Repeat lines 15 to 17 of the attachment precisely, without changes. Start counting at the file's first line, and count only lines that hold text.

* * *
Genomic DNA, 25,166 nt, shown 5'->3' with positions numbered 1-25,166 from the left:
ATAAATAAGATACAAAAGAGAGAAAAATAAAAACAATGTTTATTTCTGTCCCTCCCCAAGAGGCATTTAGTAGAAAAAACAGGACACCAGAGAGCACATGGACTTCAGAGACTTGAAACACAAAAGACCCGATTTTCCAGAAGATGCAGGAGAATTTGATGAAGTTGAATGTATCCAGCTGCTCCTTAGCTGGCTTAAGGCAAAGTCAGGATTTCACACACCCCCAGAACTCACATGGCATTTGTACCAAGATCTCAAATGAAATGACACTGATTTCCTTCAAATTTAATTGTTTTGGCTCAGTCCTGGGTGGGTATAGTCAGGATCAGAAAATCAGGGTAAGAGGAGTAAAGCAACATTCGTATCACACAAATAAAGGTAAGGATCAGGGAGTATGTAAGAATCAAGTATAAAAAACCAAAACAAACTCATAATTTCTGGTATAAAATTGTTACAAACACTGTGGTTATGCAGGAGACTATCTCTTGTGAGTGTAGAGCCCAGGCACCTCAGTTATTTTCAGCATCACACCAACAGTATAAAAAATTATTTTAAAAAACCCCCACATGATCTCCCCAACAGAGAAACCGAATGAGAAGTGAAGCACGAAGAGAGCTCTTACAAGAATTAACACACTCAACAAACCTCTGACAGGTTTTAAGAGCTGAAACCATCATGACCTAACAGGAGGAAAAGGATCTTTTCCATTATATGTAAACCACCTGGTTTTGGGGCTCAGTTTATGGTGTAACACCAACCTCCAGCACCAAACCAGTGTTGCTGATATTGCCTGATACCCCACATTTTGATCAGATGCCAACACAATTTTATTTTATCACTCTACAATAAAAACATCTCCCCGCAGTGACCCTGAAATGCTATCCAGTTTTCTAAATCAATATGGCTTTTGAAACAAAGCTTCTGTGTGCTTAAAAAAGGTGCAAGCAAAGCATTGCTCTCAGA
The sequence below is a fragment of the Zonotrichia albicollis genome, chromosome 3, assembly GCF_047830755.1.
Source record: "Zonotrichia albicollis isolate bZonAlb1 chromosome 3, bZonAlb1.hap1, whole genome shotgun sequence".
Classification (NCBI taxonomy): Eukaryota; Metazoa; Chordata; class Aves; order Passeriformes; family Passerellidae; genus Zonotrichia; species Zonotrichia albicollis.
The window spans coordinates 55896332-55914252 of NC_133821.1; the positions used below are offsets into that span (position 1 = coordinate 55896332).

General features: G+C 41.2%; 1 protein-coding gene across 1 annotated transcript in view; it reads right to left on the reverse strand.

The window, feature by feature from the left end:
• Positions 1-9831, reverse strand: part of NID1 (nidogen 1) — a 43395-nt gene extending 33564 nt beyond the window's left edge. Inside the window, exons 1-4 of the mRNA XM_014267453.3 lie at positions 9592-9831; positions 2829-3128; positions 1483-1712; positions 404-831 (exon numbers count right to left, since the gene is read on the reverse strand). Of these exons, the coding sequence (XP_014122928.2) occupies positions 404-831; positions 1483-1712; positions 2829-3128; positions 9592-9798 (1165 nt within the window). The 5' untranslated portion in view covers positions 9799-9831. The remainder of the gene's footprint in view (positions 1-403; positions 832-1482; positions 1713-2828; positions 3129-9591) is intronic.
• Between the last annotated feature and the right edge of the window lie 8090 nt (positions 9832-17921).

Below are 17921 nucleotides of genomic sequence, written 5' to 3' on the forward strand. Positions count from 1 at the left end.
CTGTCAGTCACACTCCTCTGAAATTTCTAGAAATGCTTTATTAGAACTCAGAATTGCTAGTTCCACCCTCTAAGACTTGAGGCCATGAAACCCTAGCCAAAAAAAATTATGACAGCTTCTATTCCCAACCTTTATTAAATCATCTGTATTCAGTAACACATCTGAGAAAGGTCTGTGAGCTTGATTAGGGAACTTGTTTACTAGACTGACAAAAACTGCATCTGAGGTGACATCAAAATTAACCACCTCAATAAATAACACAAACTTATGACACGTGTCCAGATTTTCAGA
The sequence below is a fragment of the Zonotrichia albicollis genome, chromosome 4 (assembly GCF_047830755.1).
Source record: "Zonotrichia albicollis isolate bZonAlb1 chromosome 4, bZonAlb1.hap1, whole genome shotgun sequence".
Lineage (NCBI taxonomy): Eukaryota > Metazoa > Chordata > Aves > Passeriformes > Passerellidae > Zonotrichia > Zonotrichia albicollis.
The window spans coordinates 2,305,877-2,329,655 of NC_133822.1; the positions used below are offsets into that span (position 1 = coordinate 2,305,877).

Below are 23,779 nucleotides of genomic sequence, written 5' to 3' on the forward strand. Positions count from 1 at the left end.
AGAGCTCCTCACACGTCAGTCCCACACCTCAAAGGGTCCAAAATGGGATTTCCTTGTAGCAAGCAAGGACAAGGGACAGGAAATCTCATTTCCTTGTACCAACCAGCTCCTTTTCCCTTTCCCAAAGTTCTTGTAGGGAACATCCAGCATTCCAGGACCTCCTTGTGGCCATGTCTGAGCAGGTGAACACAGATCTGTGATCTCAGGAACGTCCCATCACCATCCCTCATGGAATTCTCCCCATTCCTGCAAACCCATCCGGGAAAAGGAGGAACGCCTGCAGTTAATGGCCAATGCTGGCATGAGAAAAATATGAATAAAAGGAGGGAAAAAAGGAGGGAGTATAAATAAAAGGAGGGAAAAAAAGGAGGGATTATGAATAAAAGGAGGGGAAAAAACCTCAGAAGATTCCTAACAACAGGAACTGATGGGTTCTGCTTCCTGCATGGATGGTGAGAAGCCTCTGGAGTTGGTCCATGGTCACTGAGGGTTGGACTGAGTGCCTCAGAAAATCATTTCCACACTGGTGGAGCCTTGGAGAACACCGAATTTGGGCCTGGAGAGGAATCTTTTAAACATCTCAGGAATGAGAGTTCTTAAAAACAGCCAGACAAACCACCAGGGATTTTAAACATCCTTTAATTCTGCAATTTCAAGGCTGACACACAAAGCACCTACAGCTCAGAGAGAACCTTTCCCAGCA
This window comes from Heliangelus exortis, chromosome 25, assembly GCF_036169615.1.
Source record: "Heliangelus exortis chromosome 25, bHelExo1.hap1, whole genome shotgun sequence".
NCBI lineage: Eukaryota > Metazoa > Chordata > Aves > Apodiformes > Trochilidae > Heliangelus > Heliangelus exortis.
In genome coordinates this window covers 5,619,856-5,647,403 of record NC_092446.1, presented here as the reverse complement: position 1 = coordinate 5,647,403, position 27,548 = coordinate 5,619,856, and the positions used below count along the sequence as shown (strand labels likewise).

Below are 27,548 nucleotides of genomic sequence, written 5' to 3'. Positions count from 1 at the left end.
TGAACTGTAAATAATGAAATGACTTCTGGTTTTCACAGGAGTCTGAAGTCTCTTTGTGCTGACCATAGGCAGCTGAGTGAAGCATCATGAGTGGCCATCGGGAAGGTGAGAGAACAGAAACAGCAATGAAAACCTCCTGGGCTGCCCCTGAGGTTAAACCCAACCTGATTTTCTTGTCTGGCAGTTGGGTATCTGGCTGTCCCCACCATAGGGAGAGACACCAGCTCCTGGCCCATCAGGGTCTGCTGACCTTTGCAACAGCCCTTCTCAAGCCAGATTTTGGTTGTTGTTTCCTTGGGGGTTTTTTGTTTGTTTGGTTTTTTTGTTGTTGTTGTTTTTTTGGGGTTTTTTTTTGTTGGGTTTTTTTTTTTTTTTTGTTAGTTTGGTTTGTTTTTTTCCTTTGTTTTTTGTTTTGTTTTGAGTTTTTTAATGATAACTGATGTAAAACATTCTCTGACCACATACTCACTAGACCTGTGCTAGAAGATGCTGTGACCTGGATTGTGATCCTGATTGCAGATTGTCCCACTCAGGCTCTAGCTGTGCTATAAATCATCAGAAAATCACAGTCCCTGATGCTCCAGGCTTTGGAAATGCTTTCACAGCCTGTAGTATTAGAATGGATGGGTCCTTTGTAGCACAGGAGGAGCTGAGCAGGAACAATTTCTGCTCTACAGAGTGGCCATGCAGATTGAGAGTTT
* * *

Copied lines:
Lineage (NCBI taxonomy): Eukaryota > Metazoa > Chordata > Aves > Passeriformes > Passerellidae > Zonotrichia > Zonotrichia albicollis.
The window spans coordinates 2,305,877-2,329,655 of NC_133822.1; the positions used below are offsets into that span (position 1 = coordinate 2,305,877).

Below are 23,779 nucleotides of genomic sequence, written 5' to 3' on the forward strand. Positions count from 1 at the left end.